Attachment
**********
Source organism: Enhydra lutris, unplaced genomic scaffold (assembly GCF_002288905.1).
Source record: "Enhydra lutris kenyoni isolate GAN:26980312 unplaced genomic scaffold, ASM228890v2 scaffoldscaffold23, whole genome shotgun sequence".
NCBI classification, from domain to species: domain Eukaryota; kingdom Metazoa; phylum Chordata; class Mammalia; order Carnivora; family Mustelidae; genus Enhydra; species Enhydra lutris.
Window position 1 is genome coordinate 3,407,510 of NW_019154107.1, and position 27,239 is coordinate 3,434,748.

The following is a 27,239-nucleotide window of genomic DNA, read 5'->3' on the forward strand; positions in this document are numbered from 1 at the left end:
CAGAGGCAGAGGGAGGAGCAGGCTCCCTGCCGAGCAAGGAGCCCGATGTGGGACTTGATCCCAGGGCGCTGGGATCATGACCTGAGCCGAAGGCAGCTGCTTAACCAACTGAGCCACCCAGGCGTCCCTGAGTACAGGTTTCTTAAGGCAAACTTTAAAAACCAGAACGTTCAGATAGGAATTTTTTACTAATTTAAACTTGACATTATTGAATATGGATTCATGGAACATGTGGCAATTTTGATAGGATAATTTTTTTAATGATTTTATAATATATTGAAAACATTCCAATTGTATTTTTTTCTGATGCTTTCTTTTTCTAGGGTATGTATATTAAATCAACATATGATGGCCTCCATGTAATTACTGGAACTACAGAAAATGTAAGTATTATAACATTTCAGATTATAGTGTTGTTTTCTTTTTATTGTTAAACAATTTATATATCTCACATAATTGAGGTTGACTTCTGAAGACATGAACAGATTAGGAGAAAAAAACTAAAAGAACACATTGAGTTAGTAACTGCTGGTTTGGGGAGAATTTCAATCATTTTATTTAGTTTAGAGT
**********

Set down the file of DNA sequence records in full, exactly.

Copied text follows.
Source organism: Enhydra lutris, unplaced genomic scaffold (assembly GCF_002288905.1).
Source record: "Enhydra lutris kenyoni isolate GAN:26980312 unplaced genomic scaffold, ASM228890v2 scaffoldscaffold23, whole genome shotgun sequence".
NCBI classification, from domain to species: domain Eukaryota; kingdom Metazoa; phylum Chordata; class Mammalia; order Carnivora; family Mustelidae; genus Enhydra; species Enhydra lutris.
Window position 1 is genome coordinate 3,407,510 of NW_019154107.1, and position 27,239 is coordinate 3,434,748.

The following is a 27,239-nucleotide window of genomic DNA, read 5'->3' on the forward strand; positions in this document are numbered from 1 at the left end:
CAGAGGCAGAGGGAGGAGCAGGCTCCCTGCCGAGCAAGGAGCCCGATGTGGGACTTGATCCCAGGGCGCTGGGATCATGACCTGAGCCGAAGGCAGCTGCTTAACCAACTGAGCCACCCAGGCGTCCCTGAGTACAGGTTTCTTAAGGCAAACTTTAAAAACCAGAACGTTCAGATAGGAATTTTTTACTAATTTAAACTTGACATTATTGAATATGGATTCATGGAACATGTGGCAATTTTGATAGGATAATTTTTTTAATGATTTTATAATATATTGAAAACATTCCAATTGTATTTTTTTCTGATGCTTTCTTTTTCTAGGGTATGTATATTAAATCAACATATGATGGCCTCCATGTAATTACTGGAACTACAGAAAATGTAAGTATTATAACATTTCAGATTATAGTGTTGTTTTCTTTTTATTGTTAAACAATTTATATATCTCACATAATTGAGGTTGACTTCTGAAGACATGAACAGATTAGGAGAAAAAAACTAAAAGAACACATTGAGTTAGTAACTGCTGGTTTGGGGAGAATTTCAATCATTTTATTTAGTTTAGAGT